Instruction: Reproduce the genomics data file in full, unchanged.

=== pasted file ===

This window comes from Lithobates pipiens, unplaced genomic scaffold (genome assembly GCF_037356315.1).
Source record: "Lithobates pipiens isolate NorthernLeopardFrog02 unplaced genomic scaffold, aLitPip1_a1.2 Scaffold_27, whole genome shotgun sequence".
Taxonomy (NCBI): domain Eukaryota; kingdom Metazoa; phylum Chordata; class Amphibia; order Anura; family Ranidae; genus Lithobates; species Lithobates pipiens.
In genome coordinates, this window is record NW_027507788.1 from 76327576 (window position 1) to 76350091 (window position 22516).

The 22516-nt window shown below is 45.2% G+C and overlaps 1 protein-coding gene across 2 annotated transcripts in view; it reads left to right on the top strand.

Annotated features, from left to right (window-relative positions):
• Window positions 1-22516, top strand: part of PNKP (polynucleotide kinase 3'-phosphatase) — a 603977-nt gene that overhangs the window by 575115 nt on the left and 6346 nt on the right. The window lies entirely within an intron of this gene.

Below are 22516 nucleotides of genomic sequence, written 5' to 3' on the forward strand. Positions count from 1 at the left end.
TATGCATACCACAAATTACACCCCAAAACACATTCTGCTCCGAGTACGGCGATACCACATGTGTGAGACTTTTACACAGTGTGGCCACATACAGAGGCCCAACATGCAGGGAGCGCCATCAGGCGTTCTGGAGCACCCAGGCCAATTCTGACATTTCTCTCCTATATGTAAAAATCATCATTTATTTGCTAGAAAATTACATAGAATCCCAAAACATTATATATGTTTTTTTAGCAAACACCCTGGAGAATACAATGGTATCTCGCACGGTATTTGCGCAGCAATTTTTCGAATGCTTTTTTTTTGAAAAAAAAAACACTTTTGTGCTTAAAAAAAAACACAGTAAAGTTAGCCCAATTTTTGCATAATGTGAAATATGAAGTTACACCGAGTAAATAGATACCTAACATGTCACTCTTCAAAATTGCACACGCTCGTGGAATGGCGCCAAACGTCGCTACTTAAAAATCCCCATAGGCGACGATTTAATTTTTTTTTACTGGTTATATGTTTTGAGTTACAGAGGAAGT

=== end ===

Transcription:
This window comes from Lithobates pipiens, unplaced genomic scaffold (genome assembly GCF_037356315.1).
Source record: "Lithobates pipiens isolate NorthernLeopardFrog02 unplaced genomic scaffold, aLitPip1_a1.2 Scaffold_27, whole genome shotgun sequence".
Taxonomy (NCBI): domain Eukaryota; kingdom Metazoa; phylum Chordata; class Amphibia; order Anura; family Ranidae; genus Lithobates; species Lithobates pipiens.
In genome coordinates, this window is record NW_027507788.1 from 76327576 (window position 1) to 76350091 (window position 22516).

The 22516-nt window shown below is 45.2% G+C and overlaps 1 protein-coding gene across 2 annotated transcripts in view; it reads left to right on the top strand.

Annotated features, from left to right (window-relative positions):
• Window positions 1-22516, top strand: part of PNKP (polynucleotide kinase 3'-phosphatase) — a 603977-nt gene that overhangs the window by 575115 nt on the left and 6346 nt on the right. The window lies entirely within an intron of this gene.

Below are 22516 nucleotides of genomic sequence, written 5' to 3' on the forward strand. Positions count from 1 at the left end.
TATGCATACCACAAATTACACCCCAAAACACATTCTGCTCCGAGTACGGCGATACCACATGTGTGAGACTTTTACACAGTGTGGCCACATACAGAGGCCCAACATGCAGGGAGCGCCATCAGGCGTTCTGGAGCACCCAGGCCAATTCTGACATTTCTCTCCTATATGTAAAAATCATCATTTATTTGCTAGAAAATTACATAGAATCCCAAAACATTATATATGTTTTTTTAGCAAACACCCTGGAGAATACAATGGTATCTCGCACGGTATTTGCGCAGCAATTTTTCGAATGCTTTTTTTTTGAAAAAAAAAACACTTTTGTGCTTAAAAAAAAACACAGTAAAGTTAGCCCAATTTTTGCATAATGTGAAATATGAAGTTACACCGAGTAAATAGATACCTAACATGTCACTCTTCAAAATTGCACACGCTCGTGGAATGGCGCCAAACGTCGCTACTTAAAAATCCCCATAGGCGACGATTTAATTTTTTTTTACTGGTTATATGTTTTGAGTTACAGAGGAAGT